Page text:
Collateral: Transformation & Optimisation

Philip McCabe

INTRODUCTION

Collateral damage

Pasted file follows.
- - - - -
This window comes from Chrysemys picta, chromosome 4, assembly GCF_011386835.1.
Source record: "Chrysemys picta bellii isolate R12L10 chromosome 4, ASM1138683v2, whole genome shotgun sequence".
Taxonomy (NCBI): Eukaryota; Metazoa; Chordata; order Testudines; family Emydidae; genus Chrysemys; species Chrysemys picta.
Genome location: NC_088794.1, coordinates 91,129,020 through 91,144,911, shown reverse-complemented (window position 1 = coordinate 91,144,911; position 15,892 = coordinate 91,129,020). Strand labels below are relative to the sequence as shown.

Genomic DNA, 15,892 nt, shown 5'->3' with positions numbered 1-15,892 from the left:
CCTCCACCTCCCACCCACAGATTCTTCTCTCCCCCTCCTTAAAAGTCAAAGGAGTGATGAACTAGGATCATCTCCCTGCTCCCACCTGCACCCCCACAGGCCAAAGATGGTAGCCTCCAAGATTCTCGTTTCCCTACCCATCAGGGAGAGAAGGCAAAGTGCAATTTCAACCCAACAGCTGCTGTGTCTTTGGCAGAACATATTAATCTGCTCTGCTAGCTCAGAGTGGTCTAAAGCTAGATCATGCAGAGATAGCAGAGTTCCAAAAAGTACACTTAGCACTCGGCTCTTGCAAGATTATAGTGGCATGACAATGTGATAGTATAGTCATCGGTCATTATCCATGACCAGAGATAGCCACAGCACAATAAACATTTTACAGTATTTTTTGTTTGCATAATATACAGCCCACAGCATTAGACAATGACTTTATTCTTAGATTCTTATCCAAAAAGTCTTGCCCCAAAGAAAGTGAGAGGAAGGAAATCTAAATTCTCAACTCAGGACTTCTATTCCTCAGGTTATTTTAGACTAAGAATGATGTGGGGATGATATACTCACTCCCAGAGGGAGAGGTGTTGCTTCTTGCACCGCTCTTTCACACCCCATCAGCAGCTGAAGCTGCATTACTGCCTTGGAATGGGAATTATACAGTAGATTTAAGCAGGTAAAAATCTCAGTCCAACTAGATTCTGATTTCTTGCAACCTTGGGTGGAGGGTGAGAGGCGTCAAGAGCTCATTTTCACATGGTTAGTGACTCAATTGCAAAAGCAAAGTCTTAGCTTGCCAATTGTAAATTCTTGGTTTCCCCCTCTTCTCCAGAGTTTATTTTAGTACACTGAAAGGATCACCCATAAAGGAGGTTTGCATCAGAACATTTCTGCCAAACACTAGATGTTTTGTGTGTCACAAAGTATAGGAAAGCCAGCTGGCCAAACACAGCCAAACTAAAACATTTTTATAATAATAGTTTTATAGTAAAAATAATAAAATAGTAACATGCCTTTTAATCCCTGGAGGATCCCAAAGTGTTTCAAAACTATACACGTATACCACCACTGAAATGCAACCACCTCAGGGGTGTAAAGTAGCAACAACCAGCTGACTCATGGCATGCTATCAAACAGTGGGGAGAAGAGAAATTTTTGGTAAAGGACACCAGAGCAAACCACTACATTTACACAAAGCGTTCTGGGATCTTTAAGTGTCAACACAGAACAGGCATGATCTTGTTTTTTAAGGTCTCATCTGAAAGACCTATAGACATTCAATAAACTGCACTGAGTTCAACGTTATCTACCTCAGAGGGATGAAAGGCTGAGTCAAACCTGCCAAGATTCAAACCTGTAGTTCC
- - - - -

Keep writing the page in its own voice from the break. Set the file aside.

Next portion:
On July 27, 2007, Goldman Sachs called AIG for US$1.81 billion in collateral to cover mark-to-market losses on its credit default swaps (CDS) position. AIG had famously taken synthetic exposure on reportedly US$23 billion in mortgage backed securities that Goldman, ahead of most of the street, had decided to mark down in the wake of what it saw as a worrying cooling of the US housing market. By the end of September 2008 AIG had been called by Goldman for nearly US$13 billion11 Losses due to covering the positions eventually amounted to nearly US$30 billion (McDonald and Paulson, 2014). in collateral and been bailed out by the US government. In a 2011 New York Times blog (Cohan, 2011), William Cohan reported that Joseph Cassano, the chief executive officer (CEO) of AIG Financial Products at the time was “blown away”, not by defaults, but by an unexpected call for collateral. At the time, AIG FP refused to part with the collateral and negotiated a lower figure. However, the subsequent increasing calls led directly to the eventual bail out of AIG and helped begin the long path to increased transparency, capital and collateral that are the hallmarks of

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